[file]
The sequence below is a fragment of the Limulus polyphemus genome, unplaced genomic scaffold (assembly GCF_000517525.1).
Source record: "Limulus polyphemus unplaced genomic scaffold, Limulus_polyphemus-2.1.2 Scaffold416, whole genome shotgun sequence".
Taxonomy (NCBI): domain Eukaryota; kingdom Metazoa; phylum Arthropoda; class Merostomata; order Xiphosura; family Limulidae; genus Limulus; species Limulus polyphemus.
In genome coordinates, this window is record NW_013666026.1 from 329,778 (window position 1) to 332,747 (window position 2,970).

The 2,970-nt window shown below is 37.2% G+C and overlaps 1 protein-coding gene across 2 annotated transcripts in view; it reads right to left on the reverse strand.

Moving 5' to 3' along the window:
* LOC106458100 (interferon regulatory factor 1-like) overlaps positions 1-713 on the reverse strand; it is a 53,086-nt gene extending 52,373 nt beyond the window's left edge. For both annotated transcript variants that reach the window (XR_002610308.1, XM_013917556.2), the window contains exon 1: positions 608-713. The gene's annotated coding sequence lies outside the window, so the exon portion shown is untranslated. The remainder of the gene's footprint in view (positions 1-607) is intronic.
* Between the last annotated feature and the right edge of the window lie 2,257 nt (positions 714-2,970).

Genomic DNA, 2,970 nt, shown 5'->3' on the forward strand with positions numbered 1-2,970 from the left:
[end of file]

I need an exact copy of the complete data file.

The sequence below is a fragment of the Limulus polyphemus genome, unplaced genomic scaffold (assembly GCF_000517525.1).
Source record: "Limulus polyphemus unplaced genomic scaffold, Limulus_polyphemus-2.1.2 Scaffold416, whole genome shotgun sequence".
Taxonomy (NCBI): domain Eukaryota; kingdom Metazoa; phylum Arthropoda; class Merostomata; order Xiphosura; family Limulidae; genus Limulus; species Limulus polyphemus.
In genome coordinates, this window is record NW_013666026.1 from 329,778 (window position 1) to 332,747 (window position 2,970).

The 2,970-nt window shown below is 37.2% G+C and overlaps 1 protein-coding gene across 2 annotated transcripts in view; it reads right to left on the reverse strand.

Moving 5' to 3' along the window:
* LOC106458100 (interferon regulatory factor 1-like) overlaps positions 1-713 on the reverse strand; it is a 53,086-nt gene extending 52,373 nt beyond the window's left edge. For both annotated transcript variants that reach the window (XR_002610308.1, XM_013917556.2), the window contains exon 1: positions 608-713. The gene's annotated coding sequence lies outside the window, so the exon portion shown is untranslated. The remainder of the gene's footprint in view (positions 1-607) is intronic.
* Between the last annotated feature and the right edge of the window lie 2,257 nt (positions 714-2,970).

Genomic DNA, 2,970 nt, shown 5'->3' on the forward strand with positions numbered 1-2,970 from the left: